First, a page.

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There's different kinds of savings. People doing things for themselves are essentially volunteering their time. Something goes wrong and it takes 20 hours to fix - there's essentially no-cost beyond the original investment.

But when a school or business has to pay for those hours, the cost of repairs can easily exceed the initial savings. And you end up paying more for an older machine with less performance. To say nothing of the other projects the person doing the repairs no longer has the time to do.

Where it could make sense is if a student team use the repairs as learning / training opportunity.
I agree with that, but if something goes wrong with a newer machine, the tech would still be out that time and the school would still be out the money. If it's still under AppleCare or they have an awesome contract for service though Apple; that's another thing.

I still think that getting 50 computers for the price of 5 (especially when the most likely thing is that the brand new machines would still be used about as much as these oder machines will be), will still end up costing the school less in the long run.
 
As far as repairs go the iMac G5 is a little easier than some other Apple machines, particularly the original Intel iMac to the newer iMac - at least IMO.

Compared to other iMac systems the G5 is easy to get into and replace parts with, so as it goes, if the tech is handy with replacing any bad caps time spent in repair could actually be less than a newer iMac. That is saying that these even end up with the bad caps.
 

jrsx

macrumors 65816
Nov 2, 2013
1,057
11
Tacoma, Washington
As far as repairs go the iMac G5 is a little easier than some other Apple machines, particularly the original Intel iMac to the newer iMac - at least IMO.

Compared to other iMac systems the G5 is easy to get into and replace parts with, so as it goes, if the tech is handy with replacing any bad caps time spent in repair could actually be less than a newer iMac. That is saying that these even end up with the bad caps.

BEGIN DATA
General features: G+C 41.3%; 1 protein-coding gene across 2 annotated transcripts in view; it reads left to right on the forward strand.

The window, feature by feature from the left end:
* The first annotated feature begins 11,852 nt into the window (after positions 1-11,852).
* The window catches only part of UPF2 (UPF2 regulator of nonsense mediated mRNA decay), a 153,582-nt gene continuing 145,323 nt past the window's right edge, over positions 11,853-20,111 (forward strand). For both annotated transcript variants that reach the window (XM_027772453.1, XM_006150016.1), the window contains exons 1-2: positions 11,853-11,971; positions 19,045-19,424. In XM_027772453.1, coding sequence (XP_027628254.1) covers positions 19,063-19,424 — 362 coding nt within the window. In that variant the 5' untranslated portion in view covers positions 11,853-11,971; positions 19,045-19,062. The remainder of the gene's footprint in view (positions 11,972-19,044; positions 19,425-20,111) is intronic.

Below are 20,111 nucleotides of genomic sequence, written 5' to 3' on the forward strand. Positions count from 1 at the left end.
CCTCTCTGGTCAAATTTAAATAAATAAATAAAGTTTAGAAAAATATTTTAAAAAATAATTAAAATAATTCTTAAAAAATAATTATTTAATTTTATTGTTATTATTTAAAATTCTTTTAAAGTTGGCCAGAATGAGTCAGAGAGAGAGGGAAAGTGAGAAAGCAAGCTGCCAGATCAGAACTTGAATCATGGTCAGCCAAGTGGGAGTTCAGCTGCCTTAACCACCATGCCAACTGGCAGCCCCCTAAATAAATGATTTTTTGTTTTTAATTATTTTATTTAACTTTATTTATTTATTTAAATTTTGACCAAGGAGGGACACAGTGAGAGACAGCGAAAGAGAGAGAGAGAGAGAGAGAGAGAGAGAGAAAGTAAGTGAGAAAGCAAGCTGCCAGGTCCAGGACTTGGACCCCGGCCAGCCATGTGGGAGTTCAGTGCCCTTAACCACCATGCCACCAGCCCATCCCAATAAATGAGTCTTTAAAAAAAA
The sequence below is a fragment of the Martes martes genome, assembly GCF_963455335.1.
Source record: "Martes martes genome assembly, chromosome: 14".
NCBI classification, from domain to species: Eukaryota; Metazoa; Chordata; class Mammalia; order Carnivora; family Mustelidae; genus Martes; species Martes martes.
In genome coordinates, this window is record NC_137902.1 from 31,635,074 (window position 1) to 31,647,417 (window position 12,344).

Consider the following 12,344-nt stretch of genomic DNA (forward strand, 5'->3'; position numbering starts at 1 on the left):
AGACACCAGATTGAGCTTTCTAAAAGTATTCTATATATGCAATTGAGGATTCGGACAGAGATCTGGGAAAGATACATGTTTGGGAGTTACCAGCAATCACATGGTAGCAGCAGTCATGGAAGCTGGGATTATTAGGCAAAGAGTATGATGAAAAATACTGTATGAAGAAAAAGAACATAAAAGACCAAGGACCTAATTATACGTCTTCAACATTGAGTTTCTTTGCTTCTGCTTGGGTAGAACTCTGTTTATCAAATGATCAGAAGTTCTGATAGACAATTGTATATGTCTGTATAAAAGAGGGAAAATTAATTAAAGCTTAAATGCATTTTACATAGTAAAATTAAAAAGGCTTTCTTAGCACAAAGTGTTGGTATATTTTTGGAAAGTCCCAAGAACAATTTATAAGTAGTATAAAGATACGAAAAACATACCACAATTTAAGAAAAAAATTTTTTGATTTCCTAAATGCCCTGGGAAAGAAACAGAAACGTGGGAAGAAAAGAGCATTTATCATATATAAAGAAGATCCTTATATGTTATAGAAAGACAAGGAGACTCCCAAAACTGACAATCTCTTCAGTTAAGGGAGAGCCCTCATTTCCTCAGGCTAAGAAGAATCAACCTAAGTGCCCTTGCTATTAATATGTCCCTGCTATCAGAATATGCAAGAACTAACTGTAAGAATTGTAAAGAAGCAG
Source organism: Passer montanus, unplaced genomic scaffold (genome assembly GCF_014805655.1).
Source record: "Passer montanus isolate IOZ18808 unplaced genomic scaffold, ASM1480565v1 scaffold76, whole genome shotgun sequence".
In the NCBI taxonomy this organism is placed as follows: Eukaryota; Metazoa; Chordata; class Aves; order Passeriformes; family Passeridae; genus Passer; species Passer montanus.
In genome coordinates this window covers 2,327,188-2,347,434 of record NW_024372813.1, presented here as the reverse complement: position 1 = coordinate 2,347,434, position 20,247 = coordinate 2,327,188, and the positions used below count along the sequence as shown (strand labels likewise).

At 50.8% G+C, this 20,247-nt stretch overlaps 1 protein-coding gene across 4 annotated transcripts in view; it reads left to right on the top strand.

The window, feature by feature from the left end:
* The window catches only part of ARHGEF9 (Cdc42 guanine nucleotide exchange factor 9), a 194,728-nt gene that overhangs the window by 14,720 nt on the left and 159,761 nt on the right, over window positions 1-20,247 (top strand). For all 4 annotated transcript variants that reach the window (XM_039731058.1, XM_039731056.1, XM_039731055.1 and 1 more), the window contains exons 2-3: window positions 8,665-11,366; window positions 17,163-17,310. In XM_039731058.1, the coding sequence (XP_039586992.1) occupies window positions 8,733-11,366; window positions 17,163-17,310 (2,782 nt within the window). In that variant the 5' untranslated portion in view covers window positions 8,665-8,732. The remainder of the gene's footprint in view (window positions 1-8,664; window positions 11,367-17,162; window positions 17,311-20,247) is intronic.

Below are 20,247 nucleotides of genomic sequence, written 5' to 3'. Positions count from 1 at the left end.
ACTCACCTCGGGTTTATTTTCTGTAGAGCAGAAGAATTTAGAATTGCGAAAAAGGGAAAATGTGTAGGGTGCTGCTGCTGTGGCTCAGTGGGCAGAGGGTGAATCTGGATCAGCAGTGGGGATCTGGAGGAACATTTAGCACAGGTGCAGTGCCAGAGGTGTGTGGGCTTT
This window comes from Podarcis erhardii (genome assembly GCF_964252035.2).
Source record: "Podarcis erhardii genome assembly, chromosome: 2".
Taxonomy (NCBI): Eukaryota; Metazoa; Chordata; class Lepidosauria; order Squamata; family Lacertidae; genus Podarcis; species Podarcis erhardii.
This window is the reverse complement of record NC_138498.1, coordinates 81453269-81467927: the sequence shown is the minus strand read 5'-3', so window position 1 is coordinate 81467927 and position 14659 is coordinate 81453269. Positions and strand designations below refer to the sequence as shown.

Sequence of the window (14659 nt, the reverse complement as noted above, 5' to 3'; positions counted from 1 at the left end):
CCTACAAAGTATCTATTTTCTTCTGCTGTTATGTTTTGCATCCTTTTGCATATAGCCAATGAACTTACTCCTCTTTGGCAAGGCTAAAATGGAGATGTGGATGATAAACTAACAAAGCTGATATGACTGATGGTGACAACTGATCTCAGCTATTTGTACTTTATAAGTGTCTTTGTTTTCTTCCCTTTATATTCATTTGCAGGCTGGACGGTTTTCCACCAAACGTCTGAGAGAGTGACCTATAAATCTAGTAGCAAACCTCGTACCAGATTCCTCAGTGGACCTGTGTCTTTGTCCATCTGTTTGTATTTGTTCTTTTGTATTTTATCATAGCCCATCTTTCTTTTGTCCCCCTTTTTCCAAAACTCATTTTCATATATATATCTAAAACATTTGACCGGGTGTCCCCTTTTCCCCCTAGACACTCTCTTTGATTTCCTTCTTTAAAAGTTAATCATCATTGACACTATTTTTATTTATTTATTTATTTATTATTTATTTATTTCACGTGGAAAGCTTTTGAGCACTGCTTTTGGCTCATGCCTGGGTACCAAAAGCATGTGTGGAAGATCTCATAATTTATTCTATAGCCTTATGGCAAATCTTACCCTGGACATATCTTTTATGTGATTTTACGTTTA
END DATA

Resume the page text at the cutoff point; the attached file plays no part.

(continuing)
They seem pretty easy to upgrade, a couple screws and the whole back of the computer comes right off!
 

tom vilsack

macrumors 68000
Nov 20, 2010
1,880
62
ladner cdn
That was the nice thing about the pre-isights. I hate taking apart the iSights.
Reason I miss my old 1.8GHz G5...way so easy to upgrade! meanwhile my daily Imac (2006 20" 2,16GHz) is a frigging pain in the *** to take apart (where did I leave that extra credit card to slide up that frigging air vent to fiddle and unlock those darn medal clips)
 

Altemose

macrumors G3
Mar 26, 2013
9,089
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Elkton, Maryland
If they have made it this long then they aren't going to fail any time soon. Provided you watch out for the signs, they should be fine. Let me know if you need any information on networking these G5s together. I am an admin of an Apple AirPort network as well as a large school network.
 

gavinstubbs09

macrumors 65816
Original poster
Feb 17, 2013
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NorCal boonies ~~~by Reno sorta
If they have made it this long then they aren't going to fail any time soon. Provided you watch out for the signs, they should be fine. Let me know if you need any information on networking these G5s together. I am an admin of an Apple AirPort network as well as a large school network.
Might need your help with some permission issues with the Intel lab I control since the IT guy is Windows-only :D